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22 August 2017

eclipse casts shadow across United States

A composite shows a portion of the phases of he total solar eclipse Monday August 21, 2017 in Madras, Oregon. Emotional sky-gazers stood transfixed across North America Monday as the Sun vanished behind the Moon in a rare total eclipse that swept the continent coast-to-coast for the first time in nearly a century. / AFP PHOTO / ROB KERR

Helena Merten (AUS) dives into a pool in front of a full solar eclipse in McMinnville, OR, USA, on 21 August, 2017. // Dustin Snipes/Red Bull Content Pool

The International Space Station is silhouetted against the sun during a partial solar eclipse Monday, Aug. 21, 2017, as seen from Ross Lake, Northern Cascades National Park, in Washington. (Bill Ingalls/NASA via AP)

Helena Merten (AUS) dives into a pool in front of a full solar eclipse in McMinnville, OR, USA, on 21 August, 2017. // Dustin Snipes/Red Bull Content Pool // P-20170821-02405 // Usage for editorial use only // Please go to www.redbullcontentpool.com for further information. //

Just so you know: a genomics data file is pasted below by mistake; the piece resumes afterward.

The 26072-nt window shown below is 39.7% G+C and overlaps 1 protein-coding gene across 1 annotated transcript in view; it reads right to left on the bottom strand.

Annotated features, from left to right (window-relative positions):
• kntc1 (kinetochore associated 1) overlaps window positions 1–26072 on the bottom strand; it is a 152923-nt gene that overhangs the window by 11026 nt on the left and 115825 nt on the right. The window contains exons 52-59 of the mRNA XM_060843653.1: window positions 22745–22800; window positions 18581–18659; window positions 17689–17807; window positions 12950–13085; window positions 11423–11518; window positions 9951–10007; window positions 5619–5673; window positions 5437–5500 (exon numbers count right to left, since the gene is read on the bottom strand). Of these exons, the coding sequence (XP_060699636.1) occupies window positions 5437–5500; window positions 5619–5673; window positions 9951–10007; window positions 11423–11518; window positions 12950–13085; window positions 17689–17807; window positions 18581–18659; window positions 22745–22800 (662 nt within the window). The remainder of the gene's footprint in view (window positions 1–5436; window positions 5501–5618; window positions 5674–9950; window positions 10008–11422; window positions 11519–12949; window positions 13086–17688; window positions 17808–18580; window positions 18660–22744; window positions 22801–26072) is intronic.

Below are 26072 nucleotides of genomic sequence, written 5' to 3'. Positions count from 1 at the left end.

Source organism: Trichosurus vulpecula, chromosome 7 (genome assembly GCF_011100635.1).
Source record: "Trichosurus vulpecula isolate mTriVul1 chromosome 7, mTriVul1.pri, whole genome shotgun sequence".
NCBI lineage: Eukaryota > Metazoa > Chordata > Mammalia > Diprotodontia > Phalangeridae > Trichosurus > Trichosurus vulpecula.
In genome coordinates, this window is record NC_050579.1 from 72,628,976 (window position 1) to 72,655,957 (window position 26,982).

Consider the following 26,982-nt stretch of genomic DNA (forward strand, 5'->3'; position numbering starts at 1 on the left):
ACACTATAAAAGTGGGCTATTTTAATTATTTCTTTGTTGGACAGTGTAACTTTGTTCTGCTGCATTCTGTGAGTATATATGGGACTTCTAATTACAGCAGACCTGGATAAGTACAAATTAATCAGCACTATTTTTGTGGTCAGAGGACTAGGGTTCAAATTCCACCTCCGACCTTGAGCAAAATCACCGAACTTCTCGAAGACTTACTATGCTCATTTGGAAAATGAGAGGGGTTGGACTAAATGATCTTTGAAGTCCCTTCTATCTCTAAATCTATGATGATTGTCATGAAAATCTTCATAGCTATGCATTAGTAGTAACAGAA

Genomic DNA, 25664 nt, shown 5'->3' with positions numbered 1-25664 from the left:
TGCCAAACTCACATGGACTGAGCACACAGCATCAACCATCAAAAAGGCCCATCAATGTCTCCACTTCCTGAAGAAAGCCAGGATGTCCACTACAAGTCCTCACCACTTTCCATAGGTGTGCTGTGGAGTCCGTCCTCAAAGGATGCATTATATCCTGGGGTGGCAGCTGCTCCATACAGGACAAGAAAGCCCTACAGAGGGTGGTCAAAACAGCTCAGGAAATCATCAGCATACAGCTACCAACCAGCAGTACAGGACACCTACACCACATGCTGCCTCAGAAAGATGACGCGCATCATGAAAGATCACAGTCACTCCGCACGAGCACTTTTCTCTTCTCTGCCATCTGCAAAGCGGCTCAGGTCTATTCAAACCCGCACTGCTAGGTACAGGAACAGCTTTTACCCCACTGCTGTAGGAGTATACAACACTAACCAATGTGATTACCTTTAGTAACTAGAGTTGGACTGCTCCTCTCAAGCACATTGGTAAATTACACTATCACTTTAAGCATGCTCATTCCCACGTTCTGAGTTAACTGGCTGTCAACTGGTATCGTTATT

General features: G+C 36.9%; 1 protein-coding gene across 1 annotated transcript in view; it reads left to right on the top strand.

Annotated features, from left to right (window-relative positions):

This photo shows solar flares as the sun emerges from a total eclipse by the moon, Monday, Aug. 21, 2017, in Dayton, Tenn. (Joe Songer /AL.com via AP)

Rain clouds obscure the solar eclipse tracking over Spaceship Earth at Epcot at Walt Disney World in Lake Buena Vista, Fla., Monday, Aug. 21, 2017. The eclipse was partially blocked as it approached totality because of the weather in the area. (Joe Burbank/Orlando Sentinel via AP)

A solar eclipse shows through a layer of clouds over the Ravenel Bridge in Charleston, S.C. on Monday, Aug. 21, 2017. (Wade Spees/The Post And Courier via AP)

Solar Astronomy Outreach Educator Roger Kennedy identifies aspects of the moon from a digital image displayed on a monitor during pre-eclipse activites at Sunday August 20, 2017 in Madras, Oregon. Emotional sky-gazers stood transfixed across North America Monday as the Sun vanished behind the Moon in a rare total eclipse that swept the continent coast-to-coast for the first time in nearly a century. / AFP PHOTO / ROB KERR